His wife, Lucas County Prosecutor Julia Bates, plans to attend the hearing but does not expect to testify. Judge Bates will not attend.
U.S. District Court Judge Solomon Oliver, Jr., ordered a new trial in 2007, and a three-judge panel of the Cincinnati-based U.S. 6th Circuit Court of Appeals agreed. But in 2011, the full 6th Circuit bench voted 10-5 to reverse those rulings and reinstate his convictions and sentences.
Montgomery has argued it was Heard, a childhood friend, who used Montgomery’s .380-caliber semiautomatic pistol, purchased about two weeks earlier, to shoot the two roommates.
But Heard, now 55, struck a deal with the prosecution to point the finger at Montgomery. He is serving a sentence of 15 years to life at Lebanon Correctional Institution for conspiracy and could get a parole hearing in 2021.
His lawyer points to eyewitnesses who told police they saw Ms. Ogle alive four days after she was believed to have been killed. And a Colorado forensics expert who in 2012 reviewed 26-year-old autopsy records and photos will argue Ms. Ogle could not have been dead as long as the prosecution theorized.
Together, Mr. Oebker contends, these disrupt the prosecution’s timeline and motives for both murders. Although believed to have been killed first, Ms. Ogle’s body was found in a wooded area four days after Ms. Tincher’s was found in her car. Both had been shot with the same gun.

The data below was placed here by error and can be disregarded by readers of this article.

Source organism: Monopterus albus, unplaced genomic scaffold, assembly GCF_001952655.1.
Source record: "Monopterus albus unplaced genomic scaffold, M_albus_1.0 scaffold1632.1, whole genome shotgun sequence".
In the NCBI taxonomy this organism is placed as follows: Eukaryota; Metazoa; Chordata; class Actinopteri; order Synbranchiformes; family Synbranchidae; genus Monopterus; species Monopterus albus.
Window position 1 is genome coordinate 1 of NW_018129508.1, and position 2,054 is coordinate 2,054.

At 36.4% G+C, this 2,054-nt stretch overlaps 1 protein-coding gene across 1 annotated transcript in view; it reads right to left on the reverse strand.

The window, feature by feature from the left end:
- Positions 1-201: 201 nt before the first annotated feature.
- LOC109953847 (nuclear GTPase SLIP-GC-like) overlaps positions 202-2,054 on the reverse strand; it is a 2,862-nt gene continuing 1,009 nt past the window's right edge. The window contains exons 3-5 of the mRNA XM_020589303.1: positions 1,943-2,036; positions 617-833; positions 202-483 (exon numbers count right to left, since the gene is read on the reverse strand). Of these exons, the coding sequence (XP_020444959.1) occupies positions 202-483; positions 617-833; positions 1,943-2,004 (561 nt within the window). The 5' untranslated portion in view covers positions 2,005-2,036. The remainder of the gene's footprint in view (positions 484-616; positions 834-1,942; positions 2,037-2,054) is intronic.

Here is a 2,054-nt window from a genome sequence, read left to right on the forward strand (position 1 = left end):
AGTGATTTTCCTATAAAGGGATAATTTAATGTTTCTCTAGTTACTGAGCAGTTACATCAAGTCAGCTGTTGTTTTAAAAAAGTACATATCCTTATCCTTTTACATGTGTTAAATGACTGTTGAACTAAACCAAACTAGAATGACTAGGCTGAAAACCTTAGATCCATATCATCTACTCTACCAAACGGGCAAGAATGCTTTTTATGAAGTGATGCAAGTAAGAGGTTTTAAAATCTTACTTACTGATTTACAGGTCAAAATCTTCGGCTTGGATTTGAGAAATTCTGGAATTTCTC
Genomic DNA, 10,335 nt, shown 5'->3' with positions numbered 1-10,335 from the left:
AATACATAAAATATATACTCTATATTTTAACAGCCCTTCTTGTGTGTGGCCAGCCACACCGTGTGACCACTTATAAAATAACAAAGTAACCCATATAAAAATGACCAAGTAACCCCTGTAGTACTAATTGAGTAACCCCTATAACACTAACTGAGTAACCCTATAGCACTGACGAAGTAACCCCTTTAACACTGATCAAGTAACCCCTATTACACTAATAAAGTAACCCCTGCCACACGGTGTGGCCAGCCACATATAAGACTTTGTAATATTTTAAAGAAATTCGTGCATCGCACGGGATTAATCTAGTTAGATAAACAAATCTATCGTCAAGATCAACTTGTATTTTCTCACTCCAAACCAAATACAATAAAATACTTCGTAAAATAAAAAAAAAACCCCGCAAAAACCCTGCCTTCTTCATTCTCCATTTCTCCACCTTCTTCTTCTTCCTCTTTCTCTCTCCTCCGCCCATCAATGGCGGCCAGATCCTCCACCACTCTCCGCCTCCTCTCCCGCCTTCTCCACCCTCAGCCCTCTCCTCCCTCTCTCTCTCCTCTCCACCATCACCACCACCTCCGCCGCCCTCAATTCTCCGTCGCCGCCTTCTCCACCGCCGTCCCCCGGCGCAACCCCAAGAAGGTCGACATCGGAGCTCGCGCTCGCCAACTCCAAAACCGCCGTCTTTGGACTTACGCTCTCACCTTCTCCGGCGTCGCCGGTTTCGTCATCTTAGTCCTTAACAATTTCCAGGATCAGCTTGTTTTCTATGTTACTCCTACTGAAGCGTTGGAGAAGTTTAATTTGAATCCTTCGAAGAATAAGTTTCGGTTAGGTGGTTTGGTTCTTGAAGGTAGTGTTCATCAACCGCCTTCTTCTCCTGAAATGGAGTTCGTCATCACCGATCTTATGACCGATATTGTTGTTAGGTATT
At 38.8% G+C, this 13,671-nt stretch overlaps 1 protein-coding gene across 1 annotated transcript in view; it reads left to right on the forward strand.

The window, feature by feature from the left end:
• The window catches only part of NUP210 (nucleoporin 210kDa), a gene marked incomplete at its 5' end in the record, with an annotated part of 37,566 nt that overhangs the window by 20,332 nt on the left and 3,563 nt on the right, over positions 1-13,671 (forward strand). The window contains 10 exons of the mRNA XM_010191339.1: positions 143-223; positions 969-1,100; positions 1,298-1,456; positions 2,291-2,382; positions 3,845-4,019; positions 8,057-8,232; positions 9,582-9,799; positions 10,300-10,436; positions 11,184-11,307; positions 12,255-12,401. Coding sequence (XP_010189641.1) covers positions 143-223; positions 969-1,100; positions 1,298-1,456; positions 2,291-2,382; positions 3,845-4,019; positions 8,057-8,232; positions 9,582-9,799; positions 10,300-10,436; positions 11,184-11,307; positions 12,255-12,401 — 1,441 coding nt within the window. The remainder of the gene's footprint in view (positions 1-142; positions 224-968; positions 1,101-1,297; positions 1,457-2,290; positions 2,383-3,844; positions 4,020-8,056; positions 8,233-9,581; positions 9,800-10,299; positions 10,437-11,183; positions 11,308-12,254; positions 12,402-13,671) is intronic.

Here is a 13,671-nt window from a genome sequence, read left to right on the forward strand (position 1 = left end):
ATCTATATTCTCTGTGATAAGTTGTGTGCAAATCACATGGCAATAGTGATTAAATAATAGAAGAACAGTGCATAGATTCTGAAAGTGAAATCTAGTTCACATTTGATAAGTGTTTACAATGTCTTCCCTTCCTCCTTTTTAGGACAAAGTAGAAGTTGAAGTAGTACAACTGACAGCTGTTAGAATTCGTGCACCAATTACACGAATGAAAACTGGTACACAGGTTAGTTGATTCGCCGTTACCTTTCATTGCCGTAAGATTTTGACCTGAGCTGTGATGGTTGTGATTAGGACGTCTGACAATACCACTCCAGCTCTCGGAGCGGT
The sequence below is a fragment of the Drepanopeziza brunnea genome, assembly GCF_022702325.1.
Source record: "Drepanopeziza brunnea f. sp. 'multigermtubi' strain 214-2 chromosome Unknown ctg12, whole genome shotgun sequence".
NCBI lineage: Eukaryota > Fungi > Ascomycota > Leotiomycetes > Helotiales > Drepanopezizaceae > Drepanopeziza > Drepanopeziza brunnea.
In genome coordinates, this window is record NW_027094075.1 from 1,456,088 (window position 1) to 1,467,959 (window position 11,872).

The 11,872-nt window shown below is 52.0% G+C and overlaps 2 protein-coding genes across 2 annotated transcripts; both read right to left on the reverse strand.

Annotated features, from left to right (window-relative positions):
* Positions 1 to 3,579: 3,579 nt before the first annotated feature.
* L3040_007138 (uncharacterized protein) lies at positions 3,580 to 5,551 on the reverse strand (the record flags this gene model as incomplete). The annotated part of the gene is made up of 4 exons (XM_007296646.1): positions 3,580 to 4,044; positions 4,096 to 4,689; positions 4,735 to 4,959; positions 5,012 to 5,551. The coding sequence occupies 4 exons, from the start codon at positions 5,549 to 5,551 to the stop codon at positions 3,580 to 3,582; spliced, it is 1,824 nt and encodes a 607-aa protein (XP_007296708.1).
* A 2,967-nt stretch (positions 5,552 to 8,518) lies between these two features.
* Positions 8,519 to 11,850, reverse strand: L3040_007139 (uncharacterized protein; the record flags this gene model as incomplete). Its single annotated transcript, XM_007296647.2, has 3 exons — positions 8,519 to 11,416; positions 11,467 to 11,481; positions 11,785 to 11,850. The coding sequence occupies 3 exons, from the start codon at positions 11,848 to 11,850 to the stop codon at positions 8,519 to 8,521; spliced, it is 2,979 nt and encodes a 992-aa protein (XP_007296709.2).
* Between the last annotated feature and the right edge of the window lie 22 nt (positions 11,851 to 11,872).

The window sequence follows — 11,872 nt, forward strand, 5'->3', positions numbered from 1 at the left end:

Ms. Ogle’s abandoned car was found near Heard’s home the day after she was believed to have been murdered. Her wallet, driver’s license, and credit cards were found in his home.
It was the pretrial police report from former high school classmates of Ms. Ogle, saying they saw the then missing Ms. Ogle and waved to her in a car at her apartment complex, that triggered the federal order for a new trial.
The witnesses said she was with a white male and did not seem to be in distress. That report was not given to the defense before the trial, and the defense contends the state pressured three of the witnesses into later recanting their statements, saying they actually saw Ms. Ogle’s younger sister.
“This case contains a number of troubling elements — no independent, direct evidence of guilt; the Prosecution relied exclusively on the testimony of an accused murderer and child molester who cut a deal; withheld evidence; gross prosecutorial misconduct; and confused, tainted jurors — that taken alone are cause for concern if they resulted in a death verdict,” the clemency petition reads.